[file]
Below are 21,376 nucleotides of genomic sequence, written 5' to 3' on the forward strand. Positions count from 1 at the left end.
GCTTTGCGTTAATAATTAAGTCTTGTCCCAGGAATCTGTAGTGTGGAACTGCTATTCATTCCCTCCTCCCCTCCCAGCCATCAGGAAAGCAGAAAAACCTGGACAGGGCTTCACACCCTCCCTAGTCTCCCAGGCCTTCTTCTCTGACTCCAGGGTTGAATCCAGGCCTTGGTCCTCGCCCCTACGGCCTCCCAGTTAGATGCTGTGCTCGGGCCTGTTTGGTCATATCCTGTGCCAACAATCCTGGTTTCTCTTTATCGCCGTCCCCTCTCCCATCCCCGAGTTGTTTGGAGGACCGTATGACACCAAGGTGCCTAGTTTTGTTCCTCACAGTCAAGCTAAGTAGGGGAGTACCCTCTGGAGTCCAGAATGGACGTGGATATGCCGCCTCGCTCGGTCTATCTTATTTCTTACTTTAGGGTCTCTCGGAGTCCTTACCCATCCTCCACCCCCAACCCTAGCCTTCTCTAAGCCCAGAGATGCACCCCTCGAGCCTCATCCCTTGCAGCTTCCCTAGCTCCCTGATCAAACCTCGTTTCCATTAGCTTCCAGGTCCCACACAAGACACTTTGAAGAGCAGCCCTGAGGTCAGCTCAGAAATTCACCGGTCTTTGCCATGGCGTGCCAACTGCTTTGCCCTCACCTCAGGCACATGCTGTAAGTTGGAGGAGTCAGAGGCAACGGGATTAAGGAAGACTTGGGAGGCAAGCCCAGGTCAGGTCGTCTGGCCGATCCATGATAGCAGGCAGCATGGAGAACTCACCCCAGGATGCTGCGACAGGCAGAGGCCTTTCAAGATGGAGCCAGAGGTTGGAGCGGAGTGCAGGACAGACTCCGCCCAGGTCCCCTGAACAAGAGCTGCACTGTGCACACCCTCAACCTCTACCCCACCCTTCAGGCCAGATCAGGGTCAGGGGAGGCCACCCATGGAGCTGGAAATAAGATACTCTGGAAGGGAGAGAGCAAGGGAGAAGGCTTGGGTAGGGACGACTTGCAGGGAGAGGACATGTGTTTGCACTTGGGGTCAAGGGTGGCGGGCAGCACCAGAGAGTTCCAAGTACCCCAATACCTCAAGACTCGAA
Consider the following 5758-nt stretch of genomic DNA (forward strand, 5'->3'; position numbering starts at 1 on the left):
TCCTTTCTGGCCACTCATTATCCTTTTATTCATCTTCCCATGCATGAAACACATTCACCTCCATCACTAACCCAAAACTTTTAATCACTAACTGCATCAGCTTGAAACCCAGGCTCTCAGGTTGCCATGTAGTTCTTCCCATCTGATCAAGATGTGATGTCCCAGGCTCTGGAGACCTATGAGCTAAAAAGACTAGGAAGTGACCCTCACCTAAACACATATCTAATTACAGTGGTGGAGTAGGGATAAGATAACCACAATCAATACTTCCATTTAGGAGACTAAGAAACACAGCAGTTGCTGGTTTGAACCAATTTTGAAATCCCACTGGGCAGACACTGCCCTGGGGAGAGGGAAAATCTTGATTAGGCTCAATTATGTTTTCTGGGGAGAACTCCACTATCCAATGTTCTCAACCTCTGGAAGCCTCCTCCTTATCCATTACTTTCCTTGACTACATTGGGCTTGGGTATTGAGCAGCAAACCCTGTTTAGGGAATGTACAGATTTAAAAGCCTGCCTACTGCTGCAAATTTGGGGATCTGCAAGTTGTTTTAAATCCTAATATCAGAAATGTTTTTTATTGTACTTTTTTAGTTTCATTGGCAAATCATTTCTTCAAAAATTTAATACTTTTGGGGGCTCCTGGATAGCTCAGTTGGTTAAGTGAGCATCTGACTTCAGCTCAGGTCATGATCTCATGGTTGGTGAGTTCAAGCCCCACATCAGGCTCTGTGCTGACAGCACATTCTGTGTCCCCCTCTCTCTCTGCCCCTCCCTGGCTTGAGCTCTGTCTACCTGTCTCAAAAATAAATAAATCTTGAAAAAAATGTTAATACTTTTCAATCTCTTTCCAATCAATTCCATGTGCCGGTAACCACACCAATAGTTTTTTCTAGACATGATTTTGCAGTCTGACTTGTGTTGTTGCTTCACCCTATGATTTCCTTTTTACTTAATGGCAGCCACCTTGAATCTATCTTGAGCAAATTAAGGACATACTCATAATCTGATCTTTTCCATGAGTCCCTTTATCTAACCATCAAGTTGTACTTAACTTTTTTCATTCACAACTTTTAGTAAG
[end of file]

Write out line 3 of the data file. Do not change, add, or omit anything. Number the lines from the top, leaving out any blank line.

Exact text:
Consider the following 5758-nt stretch of genomic DNA (forward strand, 5'->3'; position numbering starts at 1 on the left):